To make a more focused analysis of the effect of food components on age-related hearing loss, we estimated the average amount of micronutrients intake obtained through the diet. We found a significant decrease in the risk of ARHL in subjects with a higher intake of vitamin A but not of the other vitamins. This highlights two major points: (1) the micronutrients assessment method using the FFQ is not the most appropriate to evaluate this kind of information since it cannot directly estimate the presence of retinoic acid (Vitamin A); (2) retinoic acid could have several functions in protection against age-related diseases (including hearing loss), mainly due to its delaying effect on apoptotic processes [56
] and role in the renewal of the inner hair cells [57
Overall, to better understand the impact of pro-inflammatory foods on ARHL, further epidemiological findings are needed.
4.1. Sugar as a Risk Factor for Age-Related Hearing Loss
Sugars, juices and caloric drinks (such as soda or coke) are among the foods with the highest glycemic index (GI) and glycemic load (GL). Dietary GI is commonly used to characterize the postprandial blood glucose response to the consumption of carbohydrates. GL is the product of a food’s GI and total carbohydrate content and represents both the quantity and quality of carbohydrates. High GI and GL diets have been shown to be associated with an increased risk of coronary heart disease, stroke, and type 2 diabetes mellitus [38
]. Cardiovascular diseases have been proposed as a potential risk factor for ARHL, and a few studies have analyzed the association between cardiovascular-related potential risk factors and hearing capacity, including hypertension, diabetes mellitus, smoking history, and coronary heart disease [38
]. Therefore, it is reasonable to hypothesize that diets rich in sugar, sugary fruit juices and caloric drinks could also increase the risk of developing ARHL [17
]. On the other hand, the relationship between carbohydrate consumption and ARHL is thought to be related not to carbohydrates themselves, but to serum triglyceride levels. Consequently, diets rich in carbohydrates, especially sugars and drinks with highly concentrated fructose, such as juices, may lead to high serum triglyceride levels, and hence, be expected to affect auditory function [58
4.2. Alcohol and Age-Related Hearing Loss
ARHL could be influenced by alcohol consumption, involving several underlying mechanisms such as an impairment of the cochlear blood supply, with resulting hypoxia and ischemic damage, oxidative stress and associated mitochondrial dysfunction, a loss of neurosensory cochlear cells, and neurodegeneration of central auditory pathways [59
]. However, a moderate alcohol intake may be protective of cochlear blood flow [61
], promoting cytoprotective and anti-inflammatory mechanisms that strengthen cellular survival pathways, and directly enhance neuroprotective mechanisms that preserve hearing [62
]. By contrast, alcohol intake may also adversely alter central processing of auditory information [59
Otherwise, an increasing body of evidence suggests that long-term moderate alcohol intake may protect against ARHL [64
]. Some cross-sectional analyses reported an inverse association between alcohol consumption and ARHL [66
], although other reports did not confirm this protective effect [63
]. In a prospective study of 870 men and women aged 49 and older, no association was observed between alcohol consumption and the 5-year incidence of measured hearing loss, although cross-sectional analysis demonstrated a significant protective association between the moderate consumption of alcohol and ARHL [64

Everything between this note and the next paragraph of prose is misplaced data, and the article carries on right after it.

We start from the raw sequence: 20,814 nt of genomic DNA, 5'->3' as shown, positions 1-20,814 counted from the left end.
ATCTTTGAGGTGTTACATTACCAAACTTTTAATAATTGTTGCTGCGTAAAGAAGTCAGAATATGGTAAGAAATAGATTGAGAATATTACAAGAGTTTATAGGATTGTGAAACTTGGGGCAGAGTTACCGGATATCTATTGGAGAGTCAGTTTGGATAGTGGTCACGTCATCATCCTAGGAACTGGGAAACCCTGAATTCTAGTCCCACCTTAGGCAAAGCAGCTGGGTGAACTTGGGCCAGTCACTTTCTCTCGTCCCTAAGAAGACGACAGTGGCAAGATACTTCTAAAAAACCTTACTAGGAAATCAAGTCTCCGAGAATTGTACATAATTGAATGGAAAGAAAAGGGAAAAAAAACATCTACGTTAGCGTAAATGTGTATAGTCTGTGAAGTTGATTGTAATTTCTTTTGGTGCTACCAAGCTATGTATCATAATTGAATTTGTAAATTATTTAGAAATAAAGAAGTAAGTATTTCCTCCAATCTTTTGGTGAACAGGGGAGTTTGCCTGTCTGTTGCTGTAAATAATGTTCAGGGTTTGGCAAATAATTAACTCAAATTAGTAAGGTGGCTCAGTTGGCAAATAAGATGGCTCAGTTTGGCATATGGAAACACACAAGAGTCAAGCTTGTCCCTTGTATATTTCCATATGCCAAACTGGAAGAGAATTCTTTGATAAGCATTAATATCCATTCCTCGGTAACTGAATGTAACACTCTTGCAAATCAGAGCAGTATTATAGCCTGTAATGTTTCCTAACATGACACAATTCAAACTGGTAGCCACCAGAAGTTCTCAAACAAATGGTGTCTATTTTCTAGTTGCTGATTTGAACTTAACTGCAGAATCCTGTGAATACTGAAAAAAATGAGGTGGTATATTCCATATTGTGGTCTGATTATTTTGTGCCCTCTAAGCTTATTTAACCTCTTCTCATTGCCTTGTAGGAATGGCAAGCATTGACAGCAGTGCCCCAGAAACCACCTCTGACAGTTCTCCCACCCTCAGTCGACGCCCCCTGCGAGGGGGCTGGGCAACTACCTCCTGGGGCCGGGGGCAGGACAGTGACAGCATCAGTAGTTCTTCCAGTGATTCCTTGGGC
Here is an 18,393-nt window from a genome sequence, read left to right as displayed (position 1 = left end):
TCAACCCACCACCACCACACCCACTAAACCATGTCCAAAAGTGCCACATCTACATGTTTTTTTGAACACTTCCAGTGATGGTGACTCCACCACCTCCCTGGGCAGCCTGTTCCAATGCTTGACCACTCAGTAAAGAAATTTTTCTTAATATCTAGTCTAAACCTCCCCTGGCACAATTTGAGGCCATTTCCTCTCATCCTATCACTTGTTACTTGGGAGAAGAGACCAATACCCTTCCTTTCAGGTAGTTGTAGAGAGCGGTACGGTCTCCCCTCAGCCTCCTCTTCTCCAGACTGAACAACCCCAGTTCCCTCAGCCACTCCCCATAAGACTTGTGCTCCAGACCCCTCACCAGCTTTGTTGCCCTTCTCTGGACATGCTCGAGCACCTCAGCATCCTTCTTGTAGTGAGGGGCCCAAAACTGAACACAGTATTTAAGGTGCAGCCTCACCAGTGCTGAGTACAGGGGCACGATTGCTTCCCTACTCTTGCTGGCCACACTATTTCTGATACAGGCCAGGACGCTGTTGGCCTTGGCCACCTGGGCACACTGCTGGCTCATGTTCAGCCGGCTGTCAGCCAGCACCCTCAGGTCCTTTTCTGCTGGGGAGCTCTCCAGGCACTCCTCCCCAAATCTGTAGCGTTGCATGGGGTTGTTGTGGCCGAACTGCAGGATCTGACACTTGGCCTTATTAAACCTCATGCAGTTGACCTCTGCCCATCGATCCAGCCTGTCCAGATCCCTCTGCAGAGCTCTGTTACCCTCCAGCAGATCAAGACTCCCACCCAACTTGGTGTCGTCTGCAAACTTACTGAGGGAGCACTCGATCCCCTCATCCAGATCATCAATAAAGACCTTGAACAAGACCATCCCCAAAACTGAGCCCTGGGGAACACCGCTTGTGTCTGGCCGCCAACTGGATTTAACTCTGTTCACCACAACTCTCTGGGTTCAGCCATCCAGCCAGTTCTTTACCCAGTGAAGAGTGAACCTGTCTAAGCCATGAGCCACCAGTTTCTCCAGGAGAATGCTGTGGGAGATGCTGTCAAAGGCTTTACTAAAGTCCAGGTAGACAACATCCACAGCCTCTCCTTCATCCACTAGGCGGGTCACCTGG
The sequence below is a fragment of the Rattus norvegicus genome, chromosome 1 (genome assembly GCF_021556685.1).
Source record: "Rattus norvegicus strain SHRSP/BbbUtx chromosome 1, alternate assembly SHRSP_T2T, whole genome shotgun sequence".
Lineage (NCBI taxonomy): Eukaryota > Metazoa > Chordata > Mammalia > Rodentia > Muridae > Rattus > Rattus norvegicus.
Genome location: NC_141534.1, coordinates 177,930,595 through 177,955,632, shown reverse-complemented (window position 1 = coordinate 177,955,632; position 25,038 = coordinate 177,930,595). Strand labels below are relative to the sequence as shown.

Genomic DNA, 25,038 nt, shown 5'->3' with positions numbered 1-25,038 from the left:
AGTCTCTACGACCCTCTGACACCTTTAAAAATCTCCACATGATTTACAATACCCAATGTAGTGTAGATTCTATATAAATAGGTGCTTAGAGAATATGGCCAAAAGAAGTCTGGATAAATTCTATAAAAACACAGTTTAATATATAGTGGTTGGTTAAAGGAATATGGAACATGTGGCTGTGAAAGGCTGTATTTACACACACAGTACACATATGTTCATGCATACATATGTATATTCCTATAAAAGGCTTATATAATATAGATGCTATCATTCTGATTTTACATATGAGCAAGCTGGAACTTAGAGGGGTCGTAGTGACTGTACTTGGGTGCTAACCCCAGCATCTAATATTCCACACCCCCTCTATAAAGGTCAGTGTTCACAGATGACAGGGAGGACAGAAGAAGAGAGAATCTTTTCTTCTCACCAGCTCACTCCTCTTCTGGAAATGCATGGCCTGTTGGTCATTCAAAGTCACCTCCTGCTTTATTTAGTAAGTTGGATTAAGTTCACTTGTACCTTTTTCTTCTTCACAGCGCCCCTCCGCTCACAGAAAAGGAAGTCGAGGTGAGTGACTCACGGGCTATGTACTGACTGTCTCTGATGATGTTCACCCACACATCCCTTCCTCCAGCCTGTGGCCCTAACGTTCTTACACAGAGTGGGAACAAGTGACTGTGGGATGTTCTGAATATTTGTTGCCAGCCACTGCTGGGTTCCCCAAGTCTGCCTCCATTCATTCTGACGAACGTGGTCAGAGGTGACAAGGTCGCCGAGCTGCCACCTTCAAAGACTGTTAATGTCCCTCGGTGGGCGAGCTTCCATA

]. In a prospective study of 26,809 older men, no association between total alcohol consumption and the risk of self-reported hearing loss was found [68
]. It is worth recalling that a high alcohol intake is associated with elevated plasma triglycerides, linked to cardiovascular disease [69
] and, as already pointed out, to auditory function [58
]. Hence, the influence of long-term alcohol consumption on ARHL remains unclear. Given that the relation between alcohol consumption and other health outcomes varies according to the kind of beverage drunk [70
], in the present study we explored the association of wine, beer and spirits consumption with ARHL and our analysis showed that a higher consumption of beer and spirits significantly increased the ARHL risk. Wine may not be hazardous due to the presence of polyphenols, in particular resveratrol in red wine, known for their antioxidant properties [72
4.3. Strengths and Limitations
To the best of our knowledge, the present is the first population-based study to investigate the relationship between inflammatory food intakes and ARHL, in particular using instrumental methods to assess hearing loss [17
]. A particular strength of the study was the utilization of past data that allow to asses relations that could induce ARHL. However, the use of past data is not exactly identical with a longitudinal observation, because the subjects examined at M3 did not include a hearing examination. Otherwise, fortunately, we could use data of the dietary and the clinical laboratory assessments from the past M3 examination. A further limitation is the FFQ as assessment method of diet, since it is memory-based and considered to be prone to measurement error limiting the ability to study the diet-disease relationships [73
]. Despite the reported limitation of this assessment method, FFQs remain the dietary assessment method most commonly used to study dietary patterns and population habits [74
]. Moreover, the results and significance do not agree between the two populations (GreatAGE and M3) (despite are the same osbserverd subjects) because between the two observation periods the eating habits of the surveyed subjects have changed, probably due both to the advancement of the age and to the change in lifestyle and taste of the population in general.